The town being made to move at 20mph now living with chaos, congestion and abuse
There’s nothing quite like driving through the quaint and green county of Monmouthshire. With its winding hills and beautiful scenery, it’s an unbeatable spot for a quiet weekend away.
That’s until you reach Caldicot where locals say they spend hours a day in queues of traffic, hands firmly on their heads while being abused by other frustrated drivers. The town in the west of the county near Newport is one of the few, including neighbouring Magor and Undy, being used as a pilot scheme to introduce 20mph speed limits on all restricted roads in Wales in a bid to reduce casualties, encourage eco-friendly transport use and “make Wales more attractive”.
Planners might have been picturing scenes of children and their parents walking hand in hand to school while cyclists commute breezily beside them. You only have to drive on the newly 20mph Newport Road and Caldicot bypass for a couple of minutes to realise that might be far removed from the reality in store for Wales’ towns and cities.
Over the noise of revving engines and barking drivers as they trudge along the main roads, many told WalesOnline they are being passed by push bikes, are so focused on their speedometers they are not watching the road, and they are often crawling at a low gear which they say is causing pollution and congestion chaos. Some have given up being frustrated and are laughing ironically instead. A quick skim through the local community Facebook page will tell you the whole thing is undoubtedly talk of the town.
Taxi driver Daniel Thompson has been ferrying around the locals for more than 15 years. He says he now spends around an hour and a half a day stuck on the roads of Caldicot since the scheme was introduced in March. He explained it now regularly takes him 25 minutes to drive half a mile through Caldicot and Magor.
“There is a daily issue with traffic now, especially around Newport Road and stretching up to the bypass,” the 43-year-old who has lived in Caldicot all of his life said. “Don’t get me wrong - if it was only introduced down side streets and around schools I don’t think anyone would be as angry as this.
“I find it so weird that Caldicot has been chosen to pilot it. Why not Newport where it’s more built up? There have been no serious accidents in Caldicot and Magor, but there could be soon if this scheme carries on.”
The Welsh Government says the changes will only affect restricted roads, usually located in residential and urban areas with high pedestrian activity. The locals here argue the bypass and Newport Road don’t equate to high levels of walkers. Ex-councillor Jane Pratt, who led the scheme for Monmouthshire until she was ousted in last week’s elections, said the council hoped to “create neighbourhoods which are shared more equally between road users”.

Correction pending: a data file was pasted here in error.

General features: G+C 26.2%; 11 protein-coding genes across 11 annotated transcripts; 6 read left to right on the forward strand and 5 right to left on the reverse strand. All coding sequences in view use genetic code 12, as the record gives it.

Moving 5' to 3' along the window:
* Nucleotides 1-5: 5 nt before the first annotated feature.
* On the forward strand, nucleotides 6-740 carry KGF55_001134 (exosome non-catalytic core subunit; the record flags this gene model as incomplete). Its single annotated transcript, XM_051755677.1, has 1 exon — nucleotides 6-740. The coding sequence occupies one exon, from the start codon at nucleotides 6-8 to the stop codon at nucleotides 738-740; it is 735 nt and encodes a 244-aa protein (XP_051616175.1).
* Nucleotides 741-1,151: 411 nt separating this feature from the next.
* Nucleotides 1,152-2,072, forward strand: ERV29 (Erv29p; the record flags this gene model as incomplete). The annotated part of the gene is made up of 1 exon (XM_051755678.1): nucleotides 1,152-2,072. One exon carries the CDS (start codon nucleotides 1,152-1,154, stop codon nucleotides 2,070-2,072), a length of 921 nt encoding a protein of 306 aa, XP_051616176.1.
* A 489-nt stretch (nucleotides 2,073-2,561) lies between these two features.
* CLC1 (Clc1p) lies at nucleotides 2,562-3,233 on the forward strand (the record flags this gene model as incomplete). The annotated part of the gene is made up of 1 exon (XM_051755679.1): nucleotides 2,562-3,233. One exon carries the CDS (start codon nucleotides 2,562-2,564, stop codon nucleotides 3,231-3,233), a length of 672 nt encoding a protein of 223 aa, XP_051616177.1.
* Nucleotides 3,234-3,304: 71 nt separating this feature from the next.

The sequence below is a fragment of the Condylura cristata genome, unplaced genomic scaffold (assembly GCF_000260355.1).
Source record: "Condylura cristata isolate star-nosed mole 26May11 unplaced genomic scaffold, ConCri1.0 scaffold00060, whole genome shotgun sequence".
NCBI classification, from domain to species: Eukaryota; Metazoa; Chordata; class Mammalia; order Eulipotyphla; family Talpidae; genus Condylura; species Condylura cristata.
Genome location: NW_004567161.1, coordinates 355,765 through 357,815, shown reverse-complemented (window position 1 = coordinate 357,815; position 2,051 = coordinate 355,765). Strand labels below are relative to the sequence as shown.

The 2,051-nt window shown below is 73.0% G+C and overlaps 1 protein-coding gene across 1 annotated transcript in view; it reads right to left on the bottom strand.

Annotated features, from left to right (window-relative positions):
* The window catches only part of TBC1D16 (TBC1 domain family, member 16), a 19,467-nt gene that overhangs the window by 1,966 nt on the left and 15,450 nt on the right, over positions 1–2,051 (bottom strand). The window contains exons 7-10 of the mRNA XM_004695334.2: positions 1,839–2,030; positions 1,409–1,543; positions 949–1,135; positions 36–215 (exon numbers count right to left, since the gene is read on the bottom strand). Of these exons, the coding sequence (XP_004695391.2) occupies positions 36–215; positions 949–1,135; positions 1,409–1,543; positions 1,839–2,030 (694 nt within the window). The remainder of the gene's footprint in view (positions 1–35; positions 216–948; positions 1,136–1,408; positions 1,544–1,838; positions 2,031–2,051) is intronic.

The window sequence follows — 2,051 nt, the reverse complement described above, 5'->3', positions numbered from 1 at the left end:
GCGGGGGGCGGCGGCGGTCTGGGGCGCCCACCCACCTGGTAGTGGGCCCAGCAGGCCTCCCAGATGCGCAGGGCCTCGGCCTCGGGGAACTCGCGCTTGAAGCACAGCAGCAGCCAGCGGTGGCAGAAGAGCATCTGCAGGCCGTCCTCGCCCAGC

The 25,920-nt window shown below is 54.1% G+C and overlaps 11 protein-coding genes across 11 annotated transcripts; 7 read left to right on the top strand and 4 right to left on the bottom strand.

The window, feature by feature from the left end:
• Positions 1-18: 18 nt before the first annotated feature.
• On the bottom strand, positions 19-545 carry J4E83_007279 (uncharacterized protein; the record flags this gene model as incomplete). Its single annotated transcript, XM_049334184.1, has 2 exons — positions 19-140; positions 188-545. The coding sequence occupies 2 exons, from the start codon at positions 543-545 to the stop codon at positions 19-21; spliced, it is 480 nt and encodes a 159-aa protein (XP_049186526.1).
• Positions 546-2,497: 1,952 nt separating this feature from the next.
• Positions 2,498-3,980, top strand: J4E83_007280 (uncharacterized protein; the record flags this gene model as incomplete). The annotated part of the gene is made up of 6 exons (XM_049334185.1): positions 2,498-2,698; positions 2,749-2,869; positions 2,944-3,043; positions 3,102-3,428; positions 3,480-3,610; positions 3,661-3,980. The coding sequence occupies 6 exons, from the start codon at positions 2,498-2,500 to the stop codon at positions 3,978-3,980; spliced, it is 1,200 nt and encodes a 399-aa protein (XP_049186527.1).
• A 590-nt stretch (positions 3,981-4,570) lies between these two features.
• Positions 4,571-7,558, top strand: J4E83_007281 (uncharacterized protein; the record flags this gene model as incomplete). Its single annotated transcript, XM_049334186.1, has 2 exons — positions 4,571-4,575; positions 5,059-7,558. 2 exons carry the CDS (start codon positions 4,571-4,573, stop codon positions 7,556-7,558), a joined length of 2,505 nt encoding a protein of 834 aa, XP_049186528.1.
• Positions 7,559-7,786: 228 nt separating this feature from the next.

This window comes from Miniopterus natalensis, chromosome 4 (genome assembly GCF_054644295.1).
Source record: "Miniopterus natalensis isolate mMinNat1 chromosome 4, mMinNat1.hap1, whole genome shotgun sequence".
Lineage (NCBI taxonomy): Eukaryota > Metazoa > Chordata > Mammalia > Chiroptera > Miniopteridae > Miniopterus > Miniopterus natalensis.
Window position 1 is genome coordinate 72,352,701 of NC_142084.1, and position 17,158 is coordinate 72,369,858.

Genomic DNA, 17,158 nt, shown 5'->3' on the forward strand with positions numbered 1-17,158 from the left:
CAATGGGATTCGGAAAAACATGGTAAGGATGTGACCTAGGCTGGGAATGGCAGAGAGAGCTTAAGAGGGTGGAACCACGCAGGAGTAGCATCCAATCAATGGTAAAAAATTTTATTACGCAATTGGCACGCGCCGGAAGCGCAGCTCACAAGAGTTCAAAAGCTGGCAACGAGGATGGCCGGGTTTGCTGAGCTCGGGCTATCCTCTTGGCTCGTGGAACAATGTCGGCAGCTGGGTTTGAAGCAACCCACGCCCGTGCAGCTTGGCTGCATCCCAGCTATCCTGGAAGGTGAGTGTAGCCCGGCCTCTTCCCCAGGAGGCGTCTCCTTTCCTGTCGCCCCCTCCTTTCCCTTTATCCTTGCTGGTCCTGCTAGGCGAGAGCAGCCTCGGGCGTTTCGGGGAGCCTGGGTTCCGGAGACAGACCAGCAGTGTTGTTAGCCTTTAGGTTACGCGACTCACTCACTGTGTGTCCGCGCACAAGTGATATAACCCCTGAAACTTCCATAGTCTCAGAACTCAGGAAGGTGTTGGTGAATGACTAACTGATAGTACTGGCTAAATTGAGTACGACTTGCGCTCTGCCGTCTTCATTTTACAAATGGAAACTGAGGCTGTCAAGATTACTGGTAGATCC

Sat outside Caldicot’s Cross Inn Paul Edwards tells us that if anything the new limits are worsening air quality in the town. “That’s just laughable,” he said. “I’m speaking my mind because it’s wrong. That road is like a motorway, you’ve come up here yourself and seen it.
“Everyone slows down and backs up and the emissions are all crammed into one area. Cars are bumper to bumper all the way, and we’re talking about improving air flow? It’s congested from Magor right up to the bypass. The only way to describe it is a complete mess.”
According to the Welsh Government longer journey times do not mean more pollution, and slower moving vehicles increase eco-friendly behaviour such as walking and cycling instead of driving. A document detailing reasons for the pilot scheme reads: “Evidence shows that vehicle speed is the main reason why people do not walk, cycle or allow their children to walk, cycle or scooter to school.”
John Ball says he’s lost so many hours at a standstill outside his house on Chepstow Road since the new limits that he is “in a mind to start sending invoices for lost time”. The 57-year-old gravedigger and groundsman at Caldicot Cemetery said: “I spend hours outside my house basically parked up chugging out fumes now. It’s an absolute nightmare, first it’s the traffic, then it’s the fumes, then the abuse. It’s a knock-on effect.
“I must spend two or three hours a week on this road if not more than that. You’re going so slowly that you just lose concentration basically because you’re losing the will to live. And I’d know all about that because I’m a gravedigger.”
His daughter Georgina Ball says it now takes her 30 minutes to take her son to the local primary school when it used to take her just 10 minutes. “I can’t tell you how frustrating it is,” she said. “I wouldn’t mind but it’s virtually impossible to keep to 20 anyway without looking down constantly.”